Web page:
Monthly Archives: May 2016

  1. 5 Tips for Safe Boating

    5 Tips for Safe Boating

    This is Day Six of National Safe Boating Week here in the USA, when the National Safe Boating Council highlights ways to stay safe on the water. Whether you're venturing out on the high seas or sticking close to shore, a few simple steps can help you get home in one safe piece. Everything shipshape? Before you leave the dock, check over your boat to make sure everything is working properly. The US Coast Guard Auxiliary has a safety checklist you can print out and keep handy. Wear it! As everyone should know, a boat is required by law to carry a personal flotation device for each passenger; PFD laws vary from state to state, many requiring a life jacket to be worn by children age 12 and under (age 6 and under in Florida). The Safe Boating Council recommends that all boaters, regardless of age, wear a life vest while boating. A properly fitting life jacket can make the difference between life and death. There are PFDs for all ages and sizes, even infants and pets. Make a plan. It's always a good idea to tell someone where you're going and when to expect you back

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  2. The Good Kind of Trolling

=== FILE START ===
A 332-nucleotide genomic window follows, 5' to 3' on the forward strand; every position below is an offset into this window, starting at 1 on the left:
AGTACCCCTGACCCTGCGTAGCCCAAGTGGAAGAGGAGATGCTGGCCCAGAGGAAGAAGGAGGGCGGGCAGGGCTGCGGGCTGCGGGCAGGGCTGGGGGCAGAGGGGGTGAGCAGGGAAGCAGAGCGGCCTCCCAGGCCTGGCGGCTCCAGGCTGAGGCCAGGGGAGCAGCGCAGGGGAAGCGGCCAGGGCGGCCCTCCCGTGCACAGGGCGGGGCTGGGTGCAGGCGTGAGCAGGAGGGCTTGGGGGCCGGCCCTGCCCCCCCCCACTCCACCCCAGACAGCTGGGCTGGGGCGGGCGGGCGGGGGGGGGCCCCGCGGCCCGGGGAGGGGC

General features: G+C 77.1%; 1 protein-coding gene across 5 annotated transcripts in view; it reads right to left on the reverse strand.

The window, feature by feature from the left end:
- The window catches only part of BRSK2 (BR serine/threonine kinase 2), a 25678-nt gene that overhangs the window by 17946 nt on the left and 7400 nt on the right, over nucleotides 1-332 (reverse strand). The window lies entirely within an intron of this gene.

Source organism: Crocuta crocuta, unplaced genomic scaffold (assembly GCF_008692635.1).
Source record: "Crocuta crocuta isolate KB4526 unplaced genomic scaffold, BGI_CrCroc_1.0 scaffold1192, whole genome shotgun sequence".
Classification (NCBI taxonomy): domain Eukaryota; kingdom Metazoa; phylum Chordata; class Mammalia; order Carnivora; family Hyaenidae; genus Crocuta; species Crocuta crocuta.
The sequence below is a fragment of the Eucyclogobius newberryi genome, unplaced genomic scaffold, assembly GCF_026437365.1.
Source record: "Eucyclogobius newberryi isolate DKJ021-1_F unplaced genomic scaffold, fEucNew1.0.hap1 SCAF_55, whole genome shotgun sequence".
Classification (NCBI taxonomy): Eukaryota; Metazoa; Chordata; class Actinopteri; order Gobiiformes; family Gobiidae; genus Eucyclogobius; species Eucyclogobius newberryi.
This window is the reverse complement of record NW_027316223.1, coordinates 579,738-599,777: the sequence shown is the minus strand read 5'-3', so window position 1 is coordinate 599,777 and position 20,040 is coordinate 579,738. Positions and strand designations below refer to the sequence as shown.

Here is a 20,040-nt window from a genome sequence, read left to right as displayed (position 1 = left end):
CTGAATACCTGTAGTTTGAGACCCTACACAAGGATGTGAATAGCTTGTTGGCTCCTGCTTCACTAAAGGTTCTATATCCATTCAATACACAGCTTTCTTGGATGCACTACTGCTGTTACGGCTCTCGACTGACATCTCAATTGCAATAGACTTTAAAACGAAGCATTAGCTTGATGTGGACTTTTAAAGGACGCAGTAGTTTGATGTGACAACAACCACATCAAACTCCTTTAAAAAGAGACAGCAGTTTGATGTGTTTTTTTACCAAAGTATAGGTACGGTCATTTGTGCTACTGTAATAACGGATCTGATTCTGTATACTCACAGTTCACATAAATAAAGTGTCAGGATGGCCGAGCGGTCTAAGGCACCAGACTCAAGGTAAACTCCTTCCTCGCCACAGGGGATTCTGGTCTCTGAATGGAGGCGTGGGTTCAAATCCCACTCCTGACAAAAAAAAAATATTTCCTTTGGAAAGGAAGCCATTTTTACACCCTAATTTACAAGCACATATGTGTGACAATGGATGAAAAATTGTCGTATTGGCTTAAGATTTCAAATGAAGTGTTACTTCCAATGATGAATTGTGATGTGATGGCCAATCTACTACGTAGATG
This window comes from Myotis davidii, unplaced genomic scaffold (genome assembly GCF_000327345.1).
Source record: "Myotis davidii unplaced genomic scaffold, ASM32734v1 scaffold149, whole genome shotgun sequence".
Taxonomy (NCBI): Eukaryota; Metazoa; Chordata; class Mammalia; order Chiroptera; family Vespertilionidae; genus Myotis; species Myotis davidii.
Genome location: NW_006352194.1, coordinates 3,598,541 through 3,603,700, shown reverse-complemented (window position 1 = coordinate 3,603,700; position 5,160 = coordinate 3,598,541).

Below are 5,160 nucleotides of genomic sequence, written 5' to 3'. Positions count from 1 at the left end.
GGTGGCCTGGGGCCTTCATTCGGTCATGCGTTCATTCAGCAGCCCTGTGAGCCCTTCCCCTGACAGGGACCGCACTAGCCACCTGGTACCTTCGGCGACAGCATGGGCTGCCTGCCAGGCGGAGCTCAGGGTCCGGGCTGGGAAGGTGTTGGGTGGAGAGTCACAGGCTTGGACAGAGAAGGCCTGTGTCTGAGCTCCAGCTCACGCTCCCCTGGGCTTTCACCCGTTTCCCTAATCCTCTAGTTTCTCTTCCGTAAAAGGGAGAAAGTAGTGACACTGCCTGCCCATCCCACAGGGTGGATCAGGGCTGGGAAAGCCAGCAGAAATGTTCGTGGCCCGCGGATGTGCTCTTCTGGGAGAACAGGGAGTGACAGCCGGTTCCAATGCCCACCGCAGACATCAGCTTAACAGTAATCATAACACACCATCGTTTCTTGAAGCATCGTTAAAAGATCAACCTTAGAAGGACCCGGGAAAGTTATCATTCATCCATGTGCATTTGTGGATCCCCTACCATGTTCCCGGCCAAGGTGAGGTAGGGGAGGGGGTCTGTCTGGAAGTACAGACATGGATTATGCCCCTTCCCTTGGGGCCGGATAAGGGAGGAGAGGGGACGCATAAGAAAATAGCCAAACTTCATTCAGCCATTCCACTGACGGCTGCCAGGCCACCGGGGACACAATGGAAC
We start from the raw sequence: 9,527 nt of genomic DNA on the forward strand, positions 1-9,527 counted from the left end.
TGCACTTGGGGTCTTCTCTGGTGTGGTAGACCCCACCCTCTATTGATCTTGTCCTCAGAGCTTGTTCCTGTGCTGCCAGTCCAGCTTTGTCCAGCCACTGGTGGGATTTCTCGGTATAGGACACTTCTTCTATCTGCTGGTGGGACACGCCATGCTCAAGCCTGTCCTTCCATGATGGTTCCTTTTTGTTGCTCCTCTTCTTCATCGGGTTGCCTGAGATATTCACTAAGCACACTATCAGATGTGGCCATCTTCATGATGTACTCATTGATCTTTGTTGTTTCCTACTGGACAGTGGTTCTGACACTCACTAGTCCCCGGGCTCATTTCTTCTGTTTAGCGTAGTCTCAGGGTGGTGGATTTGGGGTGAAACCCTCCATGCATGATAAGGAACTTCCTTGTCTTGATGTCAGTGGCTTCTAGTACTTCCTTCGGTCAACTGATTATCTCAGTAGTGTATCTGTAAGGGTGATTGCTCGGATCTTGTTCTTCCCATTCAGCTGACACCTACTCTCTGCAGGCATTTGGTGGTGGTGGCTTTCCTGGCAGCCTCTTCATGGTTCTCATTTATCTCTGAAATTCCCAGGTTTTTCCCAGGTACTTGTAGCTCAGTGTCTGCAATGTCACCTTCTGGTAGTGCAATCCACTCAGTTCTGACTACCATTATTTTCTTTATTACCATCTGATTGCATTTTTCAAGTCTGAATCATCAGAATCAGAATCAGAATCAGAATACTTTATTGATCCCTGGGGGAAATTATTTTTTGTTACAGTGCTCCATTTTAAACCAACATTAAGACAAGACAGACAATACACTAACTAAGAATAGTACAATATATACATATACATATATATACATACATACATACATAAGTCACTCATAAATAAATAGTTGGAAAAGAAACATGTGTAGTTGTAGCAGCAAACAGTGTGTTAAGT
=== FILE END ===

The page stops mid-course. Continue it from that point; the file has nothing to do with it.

The Good Kind of Trolling

    When trying to sneak up on the fish in your favorite spot, your regular boat motor might be just too much. A well-chosen electric trolling motor can give you the edge needed to catch your limit with relative ease, but where to begin? The power of trolling motors is expressed in pounds of thrust, not horsepower. How much thrust do you need? That depends on the length and weight of your boat. The chart below gives an idea of the minimum thrust requirements for boats of different sizes. You might want a more power than the minimum, of course. [caption id="attachment_120" align="aligncenter" width="300"]Chart: Chart:[/caption] What about shaft length? We've seen recommendations in the neighborhood of 20 to 24 inches below your boat's waterline, so that's a good place to start. Some boaters calculate shaft length based on the distance between the transom or bow and the waterline. A longer shaft is better in rough, choppy water because it keeps the propeller below the water when the boat bounces on the waves. Obviously, salt water is, well, salty, and salt is corrosive. If you're a blue-water fisherman, choose a trolling motor designed for use in salt water. Such trolling motors are better sealed against water than ordinary motors. Look for props and mounts made to withstand salt water, too. Because it's clean and quiet, electric propulsion is one of the most attractive features of trolling motors. Without noise or fumes, you can glide along silent as a fish - but only if you have adequate battery power. The higher powered the motor, the more power it draws. A 12-volt motor

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